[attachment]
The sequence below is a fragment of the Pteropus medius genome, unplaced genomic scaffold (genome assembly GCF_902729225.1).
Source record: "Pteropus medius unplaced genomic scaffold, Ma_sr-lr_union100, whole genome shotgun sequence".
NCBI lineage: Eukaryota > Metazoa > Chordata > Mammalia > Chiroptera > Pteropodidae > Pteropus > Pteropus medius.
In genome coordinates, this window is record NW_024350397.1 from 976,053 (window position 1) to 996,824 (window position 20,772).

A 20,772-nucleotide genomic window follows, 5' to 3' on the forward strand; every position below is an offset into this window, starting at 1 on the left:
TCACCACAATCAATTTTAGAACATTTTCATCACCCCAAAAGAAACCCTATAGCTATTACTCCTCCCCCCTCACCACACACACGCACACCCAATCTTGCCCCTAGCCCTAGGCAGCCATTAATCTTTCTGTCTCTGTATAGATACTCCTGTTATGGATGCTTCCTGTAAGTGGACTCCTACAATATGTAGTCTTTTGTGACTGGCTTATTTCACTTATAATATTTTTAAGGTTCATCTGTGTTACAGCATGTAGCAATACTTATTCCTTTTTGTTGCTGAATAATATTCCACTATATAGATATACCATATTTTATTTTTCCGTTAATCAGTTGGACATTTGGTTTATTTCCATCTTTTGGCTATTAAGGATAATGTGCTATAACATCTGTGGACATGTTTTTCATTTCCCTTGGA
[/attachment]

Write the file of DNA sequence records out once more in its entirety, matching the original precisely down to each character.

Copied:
The sequence below is a fragment of the Pteropus medius genome, unplaced genomic scaffold (genome assembly GCF_902729225.1).
Source record: "Pteropus medius unplaced genomic scaffold, Ma_sr-lr_union100, whole genome shotgun sequence".
NCBI lineage: Eukaryota > Metazoa > Chordata > Mammalia > Chiroptera > Pteropodidae > Pteropus > Pteropus medius.
In genome coordinates, this window is record NW_024350397.1 from 976,053 (window position 1) to 996,824 (window position 20,772).

A 20,772-nucleotide genomic window follows, 5' to 3' on the forward strand; every position below is an offset into this window, starting at 1 on the left:
TCACCACAATCAATTTTAGAACATTTTCATCACCCCAAAAGAAACCCTATAGCTATTACTCCTCCCCCCTCACCACACACACGCACACCCAATCTTGCCCCTAGCCCTAGGCAGCCATTAATCTTTCTGTCTCTGTATAGATACTCCTGTTATGGATGCTTCCTGTAAGTGGACTCCTACAATATGTAGTCTTTTGTGACTGGCTTATTTCACTTATAATATTTTTAAGGTTCATCTGTGTTACAGCATGTAGCAATACTTATTCCTTTTTGTTGCTGAATAATATTCCACTATATAGATATACCATATTTTATTTTTCCGTTAATCAGTTGGACATTTGGTTTATTTCCATCTTTTGGCTATTAAGGATAATGTGCTATAACATCTGTGGACATGTTTTTCATTTCCCTTGGA